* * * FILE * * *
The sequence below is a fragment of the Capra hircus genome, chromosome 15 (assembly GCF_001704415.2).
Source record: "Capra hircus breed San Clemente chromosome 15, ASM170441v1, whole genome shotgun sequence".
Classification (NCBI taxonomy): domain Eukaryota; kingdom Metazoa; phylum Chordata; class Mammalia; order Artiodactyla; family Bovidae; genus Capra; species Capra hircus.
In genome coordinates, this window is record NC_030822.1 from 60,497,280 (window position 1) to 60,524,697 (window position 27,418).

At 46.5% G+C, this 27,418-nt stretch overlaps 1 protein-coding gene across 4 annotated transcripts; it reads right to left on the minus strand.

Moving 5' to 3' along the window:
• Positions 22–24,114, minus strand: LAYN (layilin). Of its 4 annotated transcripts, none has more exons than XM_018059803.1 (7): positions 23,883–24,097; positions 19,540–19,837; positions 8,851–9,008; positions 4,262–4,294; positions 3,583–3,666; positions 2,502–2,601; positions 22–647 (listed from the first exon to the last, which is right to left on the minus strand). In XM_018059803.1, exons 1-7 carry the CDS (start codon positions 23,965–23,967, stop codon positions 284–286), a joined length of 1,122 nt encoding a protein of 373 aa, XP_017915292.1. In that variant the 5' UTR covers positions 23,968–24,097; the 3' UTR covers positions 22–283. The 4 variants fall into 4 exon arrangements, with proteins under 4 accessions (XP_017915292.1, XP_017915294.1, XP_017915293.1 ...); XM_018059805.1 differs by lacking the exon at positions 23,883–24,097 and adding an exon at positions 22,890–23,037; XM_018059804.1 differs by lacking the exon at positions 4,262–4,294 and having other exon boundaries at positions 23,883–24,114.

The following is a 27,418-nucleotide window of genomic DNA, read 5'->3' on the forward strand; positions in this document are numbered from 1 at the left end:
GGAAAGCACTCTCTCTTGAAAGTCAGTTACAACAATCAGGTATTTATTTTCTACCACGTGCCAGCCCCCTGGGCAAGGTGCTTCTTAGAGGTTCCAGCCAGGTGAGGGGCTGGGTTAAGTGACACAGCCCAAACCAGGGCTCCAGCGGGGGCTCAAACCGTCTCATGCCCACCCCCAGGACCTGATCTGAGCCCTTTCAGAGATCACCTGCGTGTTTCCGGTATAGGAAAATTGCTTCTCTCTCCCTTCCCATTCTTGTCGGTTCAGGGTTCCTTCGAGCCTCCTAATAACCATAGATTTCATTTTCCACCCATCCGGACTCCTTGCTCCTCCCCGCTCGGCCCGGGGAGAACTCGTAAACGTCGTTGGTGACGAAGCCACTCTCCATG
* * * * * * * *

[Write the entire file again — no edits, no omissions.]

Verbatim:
The sequence below is a fragment of the Capra hircus genome, chromosome 15 (assembly GCF_001704415.2).
Source record: "Capra hircus breed San Clemente chromosome 15, ASM170441v1, whole genome shotgun sequence".
Classification (NCBI taxonomy): domain Eukaryota; kingdom Metazoa; phylum Chordata; class Mammalia; order Artiodactyla; family Bovidae; genus Capra; species Capra hircus.
In genome coordinates, this window is record NC_030822.1 from 60,497,280 (window position 1) to 60,524,697 (window position 27,418).

At 46.5% G+C, this 27,418-nt stretch overlaps 1 protein-coding gene across 4 annotated transcripts; it reads right to left on the minus strand.

Moving 5' to 3' along the window:
• Positions 22–24,114, minus strand: LAYN (layilin). Of its 4 annotated transcripts, none has more exons than XM_018059803.1 (7): positions 23,883–24,097; positions 19,540–19,837; positions 8,851–9,008; positions 4,262–4,294; positions 3,583–3,666; positions 2,502–2,601; positions 22–647 (listed from the first exon to the last, which is right to left on the minus strand). In XM_018059803.1, exons 1-7 carry the CDS (start codon positions 23,965–23,967, stop codon positions 284–286), a joined length of 1,122 nt encoding a protein of 373 aa, XP_017915292.1. In that variant the 5' UTR covers positions 23,968–24,097; the 3' UTR covers positions 22–283. The 4 variants fall into 4 exon arrangements, with proteins under 4 accessions (XP_017915292.1, XP_017915294.1, XP_017915293.1 ...); XM_018059805.1 differs by lacking the exon at positions 23,883–24,097 and adding an exon at positions 22,890–23,037; XM_018059804.1 differs by lacking the exon at positions 4,262–4,294 and having other exon boundaries at positions 23,883–24,114.

The following is a 27,418-nucleotide window of genomic DNA, read 5'->3' on the forward strand; positions in this document are numbered from 1 at the left end:
GGAAAGCACTCTCTCTTGAAAGTCAGTTACAACAATCAGGTATTTATTTTCTACCACGTGCCAGCCCCCTGGGCAAGGTGCTTCTTAGAGGTTCCAGCCAGGTGAGGGGCTGGGTTAAGTGACACAGCCCAAACCAGGGCTCCAGCGGGGGCTCAAACCGTCTCATGCCCACCCCCAGGACCTGATCTGAGCCCTTTCAGAGATCACCTGCGTGTTTCCGGTATAGGAAAATTGCTTCTCTCTCCCTTCCCATTCTTGTCGGTTCAGGGTTCCTTCGAGCCTCCTAATAACCATAGATTTCATTTTCCACCCATCCGGACTCCTTGCTCCTCCCCGCTCGGCCCGGGGAGAACTCGTAAACGTCGTTGGTGACGAAGCCACTCTCCATG